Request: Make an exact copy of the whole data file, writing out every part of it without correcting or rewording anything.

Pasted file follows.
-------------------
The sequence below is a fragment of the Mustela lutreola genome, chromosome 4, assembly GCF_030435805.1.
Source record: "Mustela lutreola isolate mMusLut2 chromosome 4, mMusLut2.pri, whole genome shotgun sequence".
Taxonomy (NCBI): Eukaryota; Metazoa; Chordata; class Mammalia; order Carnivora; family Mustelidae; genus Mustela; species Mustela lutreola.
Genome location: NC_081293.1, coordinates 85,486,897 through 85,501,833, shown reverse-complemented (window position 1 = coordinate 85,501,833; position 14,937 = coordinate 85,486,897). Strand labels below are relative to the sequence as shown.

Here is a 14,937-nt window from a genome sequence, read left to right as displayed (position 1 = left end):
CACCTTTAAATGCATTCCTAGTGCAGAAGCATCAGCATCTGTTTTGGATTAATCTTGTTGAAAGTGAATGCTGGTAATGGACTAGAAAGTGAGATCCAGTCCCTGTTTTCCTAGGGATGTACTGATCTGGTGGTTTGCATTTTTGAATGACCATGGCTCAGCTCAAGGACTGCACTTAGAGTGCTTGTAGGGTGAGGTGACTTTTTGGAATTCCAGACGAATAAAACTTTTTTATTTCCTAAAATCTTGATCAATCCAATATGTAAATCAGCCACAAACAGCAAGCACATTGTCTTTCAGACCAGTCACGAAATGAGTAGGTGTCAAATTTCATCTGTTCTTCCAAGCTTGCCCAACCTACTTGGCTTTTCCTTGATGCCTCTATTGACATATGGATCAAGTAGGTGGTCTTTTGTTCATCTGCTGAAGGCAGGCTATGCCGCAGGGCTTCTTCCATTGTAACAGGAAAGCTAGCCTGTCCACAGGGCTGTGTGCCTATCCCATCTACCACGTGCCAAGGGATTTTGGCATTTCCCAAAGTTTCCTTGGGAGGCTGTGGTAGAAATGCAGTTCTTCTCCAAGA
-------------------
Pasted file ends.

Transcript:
The sequence below is a fragment of the Mustela lutreola genome, chromosome 4, assembly GCF_030435805.1.
Source record: "Mustela lutreola isolate mMusLut2 chromosome 4, mMusLut2.pri, whole genome shotgun sequence".
Taxonomy (NCBI): Eukaryota; Metazoa; Chordata; class Mammalia; order Carnivora; family Mustelidae; genus Mustela; species Mustela lutreola.
Genome location: NC_081293.1, coordinates 85,486,897 through 85,501,833, shown reverse-complemented (window position 1 = coordinate 85,501,833; position 14,937 = coordinate 85,486,897). Strand labels below are relative to the sequence as shown.

Here is a 14,937-nt window from a genome sequence, read left to right as displayed (position 1 = left end):
CACCTTTAAATGCATTCCTAGTGCAGAAGCATCAGCATCTGTTTTGGATTAATCTTGTTGAAAGTGAATGCTGGTAATGGACTAGAAAGTGAGATCCAGTCCCTGTTTTCCTAGGGATGTACTGATCTGGTGGTTTGCATTTTTGAATGACCATGGCTCAGCTCAAGGACTGCACTTAGAGTGCTTGTAGGGTGAGGTGACTTTTTGGAATTCCAGACGAATAAAACTTTTTTATTTCCTAAAATCTTGATCAATCCAATATGTAAATCAGCCACAAACAGCAAGCACATTGTCTTTCAGACCAGTCACGAAATGAGTAGGTGTCAAATTTCATCTGTTCTTCCAAGCTTGCCCAACCTACTTGGCTTTTCCTTGATGCCTCTATTGACATATGGATCAAGTAGGTGGTCTTTTGTTCATCTGCTGAAGGCAGGCTATGCCGCAGGGCTTCTTCCATTGTAACAGGAAAGCTAGCCTGTCCACAGGGCTGTGTGCCTATCCCATCTACCACGTGCCAAGGGATTTTGGCATTTCCCAAAGTTTCCTTGGGAGGCTGTGGTAGAAATGCAGTTCTTCTCCAAGA